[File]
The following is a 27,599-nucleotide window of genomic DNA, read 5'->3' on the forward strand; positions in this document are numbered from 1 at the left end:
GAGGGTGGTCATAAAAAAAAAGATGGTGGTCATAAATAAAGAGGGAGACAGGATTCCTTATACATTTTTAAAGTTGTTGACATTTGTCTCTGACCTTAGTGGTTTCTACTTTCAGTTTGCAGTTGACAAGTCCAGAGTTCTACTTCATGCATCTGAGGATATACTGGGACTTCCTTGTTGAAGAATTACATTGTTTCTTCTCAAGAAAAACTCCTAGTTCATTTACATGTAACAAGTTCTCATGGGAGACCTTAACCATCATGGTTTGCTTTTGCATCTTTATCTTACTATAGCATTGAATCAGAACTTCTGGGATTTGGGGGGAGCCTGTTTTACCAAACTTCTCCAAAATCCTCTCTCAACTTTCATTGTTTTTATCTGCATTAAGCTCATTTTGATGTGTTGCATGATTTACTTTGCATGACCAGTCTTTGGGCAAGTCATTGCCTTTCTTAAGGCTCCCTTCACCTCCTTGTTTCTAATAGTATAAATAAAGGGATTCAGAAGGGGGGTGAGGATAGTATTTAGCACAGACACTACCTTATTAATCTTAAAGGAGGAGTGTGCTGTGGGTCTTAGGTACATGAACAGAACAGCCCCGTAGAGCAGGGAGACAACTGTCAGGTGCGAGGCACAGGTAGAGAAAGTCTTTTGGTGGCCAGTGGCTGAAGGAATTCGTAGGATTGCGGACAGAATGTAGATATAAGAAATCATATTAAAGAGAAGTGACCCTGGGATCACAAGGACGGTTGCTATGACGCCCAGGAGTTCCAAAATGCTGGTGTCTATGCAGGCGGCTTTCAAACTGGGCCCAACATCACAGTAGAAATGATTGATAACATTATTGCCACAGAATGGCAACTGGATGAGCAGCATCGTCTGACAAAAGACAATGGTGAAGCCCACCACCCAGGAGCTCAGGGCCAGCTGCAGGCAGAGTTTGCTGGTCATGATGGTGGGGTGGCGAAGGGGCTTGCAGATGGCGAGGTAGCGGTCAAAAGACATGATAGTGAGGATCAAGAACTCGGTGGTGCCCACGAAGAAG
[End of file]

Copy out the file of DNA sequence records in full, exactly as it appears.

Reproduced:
The following is a 27,599-nucleotide window of genomic DNA, read 5'->3' on the forward strand; positions in this document are numbered from 1 at the left end:
GAGGGTGGTCATAAAAAAAAAGATGGTGGTCATAAATAAAGAGGGAGACAGGATTCCTTATACATTTTTAAAGTTGTTGACATTTGTCTCTGACCTTAGTGGTTTCTACTTTCAGTTTGCAGTTGACAAGTCCAGAGTTCTACTTCATGCATCTGAGGATATACTGGGACTTCCTTGTTGAAGAATTACATTGTTTCTTCTCAAGAAAAACTCCTAGTTCATTTACATGTAACAAGTTCTCATGGGAGACCTTAACCATCATGGTTTGCTTTTGCATCTTTATCTTACTATAGCATTGAATCAGAACTTCTGGGATTTGGGGGGAGCCTGTTTTACCAAACTTCTCCAAAATCCTCTCTCAACTTTCATTGTTTTTATCTGCATTAAGCTCATTTTGATGTGTTGCATGATTTACTTTGCATGACCAGTCTTTGGGCAAGTCATTGCCTTTCTTAAGGCTCCCTTCACCTCCTTGTTTCTAATAGTATAAATAAAGGGATTCAGAAGGGGGGTGAGGATAGTATTTAGCACAGACACTACCTTATTAATCTTAAAGGAGGAGTGTGCTGTGGGTCTTAGGTACATGAACAGAACAGCCCCGTAGAGCAGGGAGACAACTGTCAGGTGCGAGGCACAGGTAGAGAAAGTCTTTTGGTGGCCAGTGGCTGAAGGAATTCGTAGGATTGCGGACAGAATGTAGATATAAGAAATCATATTAAAGAGAAGTGACCCTGGGATCACAAGGACGGTTGCTATGACGCCCAGGAGTTCCAAAATGCTGGTGTCTATGCAGGCGGCTTTCAAACTGGGCCCAACATCACAGTAGAAATGATTGATAACATTATTGCCACAGAATGGCAACTGGATGAGCAGCATCGTCTGACAAAAGACAATGGTGAAGCCCACCACCCAGGAGCTCAGGGCCAGCTGCAGGCAGAGTTTGCTGGTCATGATGGTGGGGTGGCGAAGGGGCTTGCAGATGGCGAGGTAGCGGTCAAAAGACATGATAGTGAGGATCAAGAACTCGGTGGTGCCCACGAAGAAG